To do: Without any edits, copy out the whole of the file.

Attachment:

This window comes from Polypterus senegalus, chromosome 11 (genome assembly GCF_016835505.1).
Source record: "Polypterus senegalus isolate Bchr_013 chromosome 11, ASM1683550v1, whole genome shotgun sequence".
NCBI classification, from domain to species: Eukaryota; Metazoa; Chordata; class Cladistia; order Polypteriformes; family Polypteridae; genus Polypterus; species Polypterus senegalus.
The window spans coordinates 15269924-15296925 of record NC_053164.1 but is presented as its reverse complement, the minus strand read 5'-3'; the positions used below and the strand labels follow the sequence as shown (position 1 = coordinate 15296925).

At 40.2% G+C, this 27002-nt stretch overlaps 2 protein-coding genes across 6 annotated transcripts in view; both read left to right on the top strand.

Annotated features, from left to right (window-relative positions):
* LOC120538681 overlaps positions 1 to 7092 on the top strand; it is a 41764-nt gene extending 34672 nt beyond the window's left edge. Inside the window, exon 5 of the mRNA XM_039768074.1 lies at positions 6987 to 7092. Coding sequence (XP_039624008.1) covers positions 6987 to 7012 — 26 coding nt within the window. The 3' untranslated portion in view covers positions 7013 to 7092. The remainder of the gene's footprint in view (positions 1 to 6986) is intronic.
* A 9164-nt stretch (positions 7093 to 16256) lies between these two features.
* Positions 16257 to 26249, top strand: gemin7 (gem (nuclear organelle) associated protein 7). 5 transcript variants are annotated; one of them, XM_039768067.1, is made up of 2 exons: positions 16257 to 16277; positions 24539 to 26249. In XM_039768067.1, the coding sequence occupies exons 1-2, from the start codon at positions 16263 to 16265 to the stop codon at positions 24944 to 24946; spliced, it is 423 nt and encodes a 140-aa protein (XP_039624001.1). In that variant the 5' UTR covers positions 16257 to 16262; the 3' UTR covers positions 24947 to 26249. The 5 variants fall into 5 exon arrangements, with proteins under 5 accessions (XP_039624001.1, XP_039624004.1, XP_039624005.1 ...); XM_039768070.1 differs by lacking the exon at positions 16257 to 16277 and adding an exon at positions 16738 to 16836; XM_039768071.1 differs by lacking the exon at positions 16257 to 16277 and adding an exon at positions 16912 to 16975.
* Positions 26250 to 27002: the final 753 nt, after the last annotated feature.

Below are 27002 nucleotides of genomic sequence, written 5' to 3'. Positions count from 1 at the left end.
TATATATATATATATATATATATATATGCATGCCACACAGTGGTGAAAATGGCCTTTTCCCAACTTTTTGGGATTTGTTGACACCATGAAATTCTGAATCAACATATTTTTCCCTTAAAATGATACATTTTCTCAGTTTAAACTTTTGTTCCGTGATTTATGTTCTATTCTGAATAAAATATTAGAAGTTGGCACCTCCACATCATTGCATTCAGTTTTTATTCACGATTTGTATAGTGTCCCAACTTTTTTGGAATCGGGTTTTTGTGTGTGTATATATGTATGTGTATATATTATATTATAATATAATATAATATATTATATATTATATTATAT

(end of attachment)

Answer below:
This window comes from Polypterus senegalus, chromosome 11 (genome assembly GCF_016835505.1).
Source record: "Polypterus senegalus isolate Bchr_013 chromosome 11, ASM1683550v1, whole genome shotgun sequence".
NCBI classification, from domain to species: Eukaryota; Metazoa; Chordata; class Cladistia; order Polypteriformes; family Polypteridae; genus Polypterus; species Polypterus senegalus.
The window spans coordinates 15269924-15296925 of record NC_053164.1 but is presented as its reverse complement, the minus strand read 5'-3'; the positions used below and the strand labels follow the sequence as shown (position 1 = coordinate 15296925).

At 40.2% G+C, this 27002-nt stretch overlaps 2 protein-coding genes across 6 annotated transcripts in view; both read left to right on the top strand.

Annotated features, from left to right (window-relative positions):
* LOC120538681 overlaps positions 1 to 7092 on the top strand; it is a 41764-nt gene extending 34672 nt beyond the window's left edge. Inside the window, exon 5 of the mRNA XM_039768074.1 lies at positions 6987 to 7092. Coding sequence (XP_039624008.1) covers positions 6987 to 7012 — 26 coding nt within the window. The 3' untranslated portion in view covers positions 7013 to 7092. The remainder of the gene's footprint in view (positions 1 to 6986) is intronic.
* A 9164-nt stretch (positions 7093 to 16256) lies between these two features.
* Positions 16257 to 26249, top strand: gemin7 (gem (nuclear organelle) associated protein 7). 5 transcript variants are annotated; one of them, XM_039768067.1, is made up of 2 exons: positions 16257 to 16277; positions 24539 to 26249. In XM_039768067.1, the coding sequence occupies exons 1-2, from the start codon at positions 16263 to 16265 to the stop codon at positions 24944 to 24946; spliced, it is 423 nt and encodes a 140-aa protein (XP_039624001.1). In that variant the 5' UTR covers positions 16257 to 16262; the 3' UTR covers positions 24947 to 26249. The 5 variants fall into 5 exon arrangements, with proteins under 5 accessions (XP_039624001.1, XP_039624004.1, XP_039624005.1 ...); XM_039768070.1 differs by lacking the exon at positions 16257 to 16277 and adding an exon at positions 16738 to 16836; XM_039768071.1 differs by lacking the exon at positions 16257 to 16277 and adding an exon at positions 16912 to 16975.
* Positions 26250 to 27002: the final 753 nt, after the last annotated feature.

Below are 27002 nucleotides of genomic sequence, written 5' to 3'. Positions count from 1 at the left end.
TATATATATATATATATATATATATATGCATGCCACACAGTGGTGAAAATGGCCTTTTCCCAACTTTTTGGGATTTGTTGACACCATGAAATTCTGAATCAACATATTTTTCCCTTAAAATGATACATTTTCTCAGTTTAAACTTTTGTTCCGTGATTTATGTTCTATTCTGAATAAAATATTAGAAGTTGGCACCTCCACATCATTGCATTCAGTTTTTATTCACGATTTGTATAGTGTCCCAACTTTTTTGGAATCGGGTTTTTGTGTGTGTATATATGTATGTGTATATATTATATTATAATATAATATAATATATTATATATTATATTATAT